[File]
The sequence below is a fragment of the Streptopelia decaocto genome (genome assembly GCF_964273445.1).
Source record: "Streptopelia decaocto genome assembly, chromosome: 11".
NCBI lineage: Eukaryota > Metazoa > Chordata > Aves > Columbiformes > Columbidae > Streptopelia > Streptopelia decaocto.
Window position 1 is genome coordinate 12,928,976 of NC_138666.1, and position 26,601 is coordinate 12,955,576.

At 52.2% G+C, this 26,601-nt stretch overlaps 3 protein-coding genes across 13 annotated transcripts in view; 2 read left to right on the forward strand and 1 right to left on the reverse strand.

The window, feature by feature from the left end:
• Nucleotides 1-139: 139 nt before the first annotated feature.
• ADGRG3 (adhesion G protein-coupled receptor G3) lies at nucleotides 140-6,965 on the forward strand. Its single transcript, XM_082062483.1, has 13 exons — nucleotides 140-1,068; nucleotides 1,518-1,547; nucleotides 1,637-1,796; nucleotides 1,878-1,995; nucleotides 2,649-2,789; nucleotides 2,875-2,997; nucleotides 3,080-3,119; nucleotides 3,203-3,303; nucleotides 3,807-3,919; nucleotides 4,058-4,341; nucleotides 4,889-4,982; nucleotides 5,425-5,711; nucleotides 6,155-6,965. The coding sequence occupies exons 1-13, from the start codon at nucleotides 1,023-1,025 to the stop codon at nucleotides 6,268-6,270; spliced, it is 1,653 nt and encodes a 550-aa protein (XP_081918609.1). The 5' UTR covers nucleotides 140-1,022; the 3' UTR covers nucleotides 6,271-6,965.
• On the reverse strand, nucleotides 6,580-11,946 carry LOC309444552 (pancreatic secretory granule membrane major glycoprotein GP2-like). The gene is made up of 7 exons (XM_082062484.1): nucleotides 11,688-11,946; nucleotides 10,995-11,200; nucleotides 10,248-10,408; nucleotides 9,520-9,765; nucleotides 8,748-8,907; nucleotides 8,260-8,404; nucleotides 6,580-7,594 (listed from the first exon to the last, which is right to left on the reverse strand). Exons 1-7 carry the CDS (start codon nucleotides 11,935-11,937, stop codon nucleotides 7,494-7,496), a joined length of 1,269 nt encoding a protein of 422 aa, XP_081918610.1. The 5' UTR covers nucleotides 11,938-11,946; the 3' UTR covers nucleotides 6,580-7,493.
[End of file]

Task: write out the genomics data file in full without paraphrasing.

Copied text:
The sequence below is a fragment of the Streptopelia decaocto genome (genome assembly GCF_964273445.1).
Source record: "Streptopelia decaocto genome assembly, chromosome: 11".
NCBI lineage: Eukaryota > Metazoa > Chordata > Aves > Columbiformes > Columbidae > Streptopelia > Streptopelia decaocto.
Window position 1 is genome coordinate 12,928,976 of NC_138666.1, and position 26,601 is coordinate 12,955,576.

At 52.2% G+C, this 26,601-nt stretch overlaps 3 protein-coding genes across 13 annotated transcripts in view; 2 read left to right on the forward strand and 1 right to left on the reverse strand.

The window, feature by feature from the left end:
• Nucleotides 1-139: 139 nt before the first annotated feature.
• ADGRG3 (adhesion G protein-coupled receptor G3) lies at nucleotides 140-6,965 on the forward strand. Its single transcript, XM_082062483.1, has 13 exons — nucleotides 140-1,068; nucleotides 1,518-1,547; nucleotides 1,637-1,796; nucleotides 1,878-1,995; nucleotides 2,649-2,789; nucleotides 2,875-2,997; nucleotides 3,080-3,119; nucleotides 3,203-3,303; nucleotides 3,807-3,919; nucleotides 4,058-4,341; nucleotides 4,889-4,982; nucleotides 5,425-5,711; nucleotides 6,155-6,965. The coding sequence occupies exons 1-13, from the start codon at nucleotides 1,023-1,025 to the stop codon at nucleotides 6,268-6,270; spliced, it is 1,653 nt and encodes a 550-aa protein (XP_081918609.1). The 5' UTR covers nucleotides 140-1,022; the 3' UTR covers nucleotides 6,271-6,965.
• On the reverse strand, nucleotides 6,580-11,946 carry LOC309444552 (pancreatic secretory granule membrane major glycoprotein GP2-like). The gene is made up of 7 exons (XM_082062484.1): nucleotides 11,688-11,946; nucleotides 10,995-11,200; nucleotides 10,248-10,408; nucleotides 9,520-9,765; nucleotides 8,748-8,907; nucleotides 8,260-8,404; nucleotides 6,580-7,594 (listed from the first exon to the last, which is right to left on the reverse strand). Exons 1-7 carry the CDS (start codon nucleotides 11,935-11,937, stop codon nucleotides 7,494-7,496), a joined length of 1,269 nt encoding a protein of 422 aa, XP_081918610.1. The 5' UTR covers nucleotides 11,938-11,946; the 3' UTR covers nucleotides 6,580-7,493.